Tuesday, Sep 23, 2014

India Tour of England: Alastair Cook says Trent Bridge pitch was more suited to Indian batsmen

England captain Alastair Cook criticised the Trent Bridge pitch. (Source: AP) England captain Alastair Cook said that the Trent Bridge pitch was unique. (Source: AP)
Press Trust of India | Nottingham | Posted: July 14, 2014 1:52 pm

England captain Alastair Cook has said that the pitch in the opening Test was more suited to India than his team as the match ended in a tame draw at Trent Bridge.

The visitors scored 457 and 391 for nine declared in their two innings while the hosts were bowled out for 496 in their only essay.

“This pitch is so unique. It was only comparable to Nagpur in 2012 when we played in India and on that pitch we had four seamers to bowl. We had a very similar wicket here and we cannot read too much into this Test match,” said Cook.

“Different pitches make cricket special and the groundsman has said he got it wrong. We just want some pace in the pitches and it wasn’t like that. These things happen because pitches are hard to make. It is important that we have the characteristics of home wickets where we can bat when the sun comes out and the ball swings under cloud cover and the nicks carry,” he added.

James Anderson was awarded the man of the match award for his maiden Test fifty wherein he scored 81 runs and put on a world record 10th wicket stand of 198 runs with Joe Root, who scored an unbeaten 154 runs himself.

Apart from them, Bhuvneshwar Kumar scored two half-centuries, while Stuart Binny and Mohammad Shami also hit maiden Test fifties. This was after Indian opener Murali Vijay set the tone with his 146 runs in the first innings, clearly showcasing that it was a completely lifeless pitch.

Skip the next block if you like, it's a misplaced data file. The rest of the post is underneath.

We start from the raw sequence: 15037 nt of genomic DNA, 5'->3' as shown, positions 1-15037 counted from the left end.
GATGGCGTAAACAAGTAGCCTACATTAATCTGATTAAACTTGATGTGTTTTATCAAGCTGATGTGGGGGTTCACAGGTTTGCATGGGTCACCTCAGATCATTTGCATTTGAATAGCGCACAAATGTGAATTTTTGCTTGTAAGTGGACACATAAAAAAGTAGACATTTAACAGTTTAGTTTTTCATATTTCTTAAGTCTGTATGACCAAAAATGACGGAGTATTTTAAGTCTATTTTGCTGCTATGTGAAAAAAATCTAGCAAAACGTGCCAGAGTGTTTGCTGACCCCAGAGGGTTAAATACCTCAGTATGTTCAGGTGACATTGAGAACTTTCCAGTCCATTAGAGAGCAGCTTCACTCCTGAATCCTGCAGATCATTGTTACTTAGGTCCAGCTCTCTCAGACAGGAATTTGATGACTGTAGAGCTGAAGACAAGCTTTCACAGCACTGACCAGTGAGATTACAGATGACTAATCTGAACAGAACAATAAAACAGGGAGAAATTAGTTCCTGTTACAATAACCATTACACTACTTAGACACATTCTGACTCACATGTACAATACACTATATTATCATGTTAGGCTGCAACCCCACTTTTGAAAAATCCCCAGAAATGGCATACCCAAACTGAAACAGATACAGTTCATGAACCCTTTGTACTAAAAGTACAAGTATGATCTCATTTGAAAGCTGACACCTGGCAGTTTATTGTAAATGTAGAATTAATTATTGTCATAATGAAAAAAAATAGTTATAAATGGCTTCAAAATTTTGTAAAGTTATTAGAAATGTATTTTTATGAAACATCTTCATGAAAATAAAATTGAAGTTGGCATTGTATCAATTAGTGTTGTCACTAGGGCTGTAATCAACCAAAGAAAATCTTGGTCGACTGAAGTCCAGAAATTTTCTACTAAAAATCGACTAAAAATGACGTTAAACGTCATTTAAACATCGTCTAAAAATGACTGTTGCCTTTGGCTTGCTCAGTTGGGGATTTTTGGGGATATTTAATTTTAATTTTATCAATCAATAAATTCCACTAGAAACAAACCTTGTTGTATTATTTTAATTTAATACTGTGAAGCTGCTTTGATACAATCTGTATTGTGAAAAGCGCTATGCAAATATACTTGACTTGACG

“Both sides had massive 10th wicket stands. And then something strange happened, we went from 130-odd for one to 202/7 and it was a disappointing session. In the last three Tests we have had bad sessions and they are costing us. But at the end we would have taken 500 that we did get and put pressure on them. Until tea on day five we still had a chance to force a win,” said Cook.

“I cannot fault the bowlers or anyone else in the team at all. It was not a normal track and the edges weren’t carrying and going to third man instead. For 45 minutes we didn’t even realise what was happening and then we realised that we needed to adapt.

“Then we worked on reverse swing and it worked for us, but not once did my team complain that this pitch was suited more to the Indians. I cannot fault them at all,” he added, praising his team-mates for a tough game.

The second Test begins at Lord’s on July 17 and England will be hoping for some help there.

“This pitch was suited to the Indian batsmen and they scored lots of runs in this game. Maybe in the coming matches we will have more pace and bounce and continued…

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